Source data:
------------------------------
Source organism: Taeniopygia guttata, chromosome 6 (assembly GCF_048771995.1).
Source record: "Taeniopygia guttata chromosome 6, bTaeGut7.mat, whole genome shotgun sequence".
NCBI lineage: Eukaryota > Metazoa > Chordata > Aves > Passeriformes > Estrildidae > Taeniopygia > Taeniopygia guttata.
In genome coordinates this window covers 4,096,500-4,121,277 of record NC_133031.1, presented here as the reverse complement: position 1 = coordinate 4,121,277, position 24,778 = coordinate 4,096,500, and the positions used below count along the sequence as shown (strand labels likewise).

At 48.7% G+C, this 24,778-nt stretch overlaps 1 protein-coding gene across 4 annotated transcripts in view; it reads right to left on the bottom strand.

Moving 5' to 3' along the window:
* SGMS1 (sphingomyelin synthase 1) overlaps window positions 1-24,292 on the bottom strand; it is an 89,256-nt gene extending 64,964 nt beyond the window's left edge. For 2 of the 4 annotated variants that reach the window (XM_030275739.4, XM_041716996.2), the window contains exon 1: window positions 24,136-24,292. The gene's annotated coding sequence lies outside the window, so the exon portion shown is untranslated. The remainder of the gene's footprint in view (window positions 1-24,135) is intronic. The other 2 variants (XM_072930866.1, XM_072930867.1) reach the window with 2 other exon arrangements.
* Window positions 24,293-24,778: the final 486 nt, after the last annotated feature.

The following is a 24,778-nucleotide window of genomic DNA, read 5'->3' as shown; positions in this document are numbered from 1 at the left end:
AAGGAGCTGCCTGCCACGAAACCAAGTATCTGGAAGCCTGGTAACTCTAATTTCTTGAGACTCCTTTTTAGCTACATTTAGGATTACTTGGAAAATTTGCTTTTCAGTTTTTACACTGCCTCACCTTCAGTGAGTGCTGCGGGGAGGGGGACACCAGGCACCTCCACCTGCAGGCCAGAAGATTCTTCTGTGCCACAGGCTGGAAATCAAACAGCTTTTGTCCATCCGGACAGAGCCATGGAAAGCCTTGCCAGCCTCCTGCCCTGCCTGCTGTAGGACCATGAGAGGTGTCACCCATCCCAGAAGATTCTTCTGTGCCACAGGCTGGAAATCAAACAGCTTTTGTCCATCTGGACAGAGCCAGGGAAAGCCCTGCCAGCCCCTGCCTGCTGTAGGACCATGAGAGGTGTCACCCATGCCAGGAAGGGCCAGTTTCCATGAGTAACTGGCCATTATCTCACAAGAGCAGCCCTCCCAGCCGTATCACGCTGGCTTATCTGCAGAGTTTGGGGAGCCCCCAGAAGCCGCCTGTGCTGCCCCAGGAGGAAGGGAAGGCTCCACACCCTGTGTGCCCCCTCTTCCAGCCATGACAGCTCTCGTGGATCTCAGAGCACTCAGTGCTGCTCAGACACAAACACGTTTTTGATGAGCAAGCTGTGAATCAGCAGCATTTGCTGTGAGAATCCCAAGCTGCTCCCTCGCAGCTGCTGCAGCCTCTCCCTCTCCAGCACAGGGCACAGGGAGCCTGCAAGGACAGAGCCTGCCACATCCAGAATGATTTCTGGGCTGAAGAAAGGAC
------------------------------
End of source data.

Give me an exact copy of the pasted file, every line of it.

Source organism: Taeniopygia guttata, chromosome 6 (assembly GCF_048771995.1).
Source record: "Taeniopygia guttata chromosome 6, bTaeGut7.mat, whole genome shotgun sequence".
NCBI lineage: Eukaryota > Metazoa > Chordata > Aves > Passeriformes > Estrildidae > Taeniopygia > Taeniopygia guttata.
In genome coordinates this window covers 4,096,500-4,121,277 of record NC_133031.1, presented here as the reverse complement: position 1 = coordinate 4,121,277, position 24,778 = coordinate 4,096,500, and the positions used below count along the sequence as shown (strand labels likewise).

At 48.7% G+C, this 24,778-nt stretch overlaps 1 protein-coding gene across 4 annotated transcripts in view; it reads right to left on the bottom strand.

Moving 5' to 3' along the window:
* SGMS1 (sphingomyelin synthase 1) overlaps window positions 1-24,292 on the bottom strand; it is an 89,256-nt gene extending 64,964 nt beyond the window's left edge. For 2 of the 4 annotated variants that reach the window (XM_030275739.4, XM_041716996.2), the window contains exon 1: window positions 24,136-24,292. The gene's annotated coding sequence lies outside the window, so the exon portion shown is untranslated. The remainder of the gene's footprint in view (window positions 1-24,135) is intronic. The other 2 variants (XM_072930866.1, XM_072930867.1) reach the window with 2 other exon arrangements.
* Window positions 24,293-24,778: the final 486 nt, after the last annotated feature.

The following is a 24,778-nucleotide window of genomic DNA, read 5'->3' as shown; positions in this document are numbered from 1 at the left end:
AAGGAGCTGCCTGCCACGAAACCAAGTATCTGGAAGCCTGGTAACTCTAATTTCTTGAGACTCCTTTTTAGCTACATTTAGGATTACTTGGAAAATTTGCTTTTCAGTTTTTACACTGCCTCACCTTCAGTGAGTGCTGCGGGGAGGGGGACACCAGGCACCTCCACCTGCAGGCCAGAAGATTCTTCTGTGCCACAGGCTGGAAATCAAACAGCTTTTGTCCATCCGGACAGAGCCATGGAAAGCCTTGCCAGCCTCCTGCCCTGCCTGCTGTAGGACCATGAGAGGTGTCACCCATCCCAGAAGATTCTTCTGTGCCACAGGCTGGAAATCAAACAGCTTTTGTCCATCTGGACAGAGCCAGGGAAAGCCCTGCCAGCCCCTGCCTGCTGTAGGACCATGAGAGGTGTCACCCATGCCAGGAAGGGCCAGTTTCCATGAGTAACTGGCCATTATCTCACAAGAGCAGCCCTCCCAGCCGTATCACGCTGGCTTATCTGCAGAGTTTGGGGAGCCCCCAGAAGCCGCCTGTGCTGCCCCAGGAGGAAGGGAAGGCTCCACACCCTGTGTGCCCCCTCTTCCAGCCATGACAGCTCTCGTGGATCTCAGAGCACTCAGTGCTGCTCAGACACAAACACGTTTTTGATGAGCAAGCTGTGAATCAGCAGCATTTGCTGTGAGAATCCCAAGCTGCTCCCTCGCAGCTGCTGCAGCCTCTCCCTCTCCAGCACAGGGCACAGGGAGCCTGCAAGGACAGAGCCTGCCACATCCAGAATGATTTCTGGGCTGAAGAAAGGAC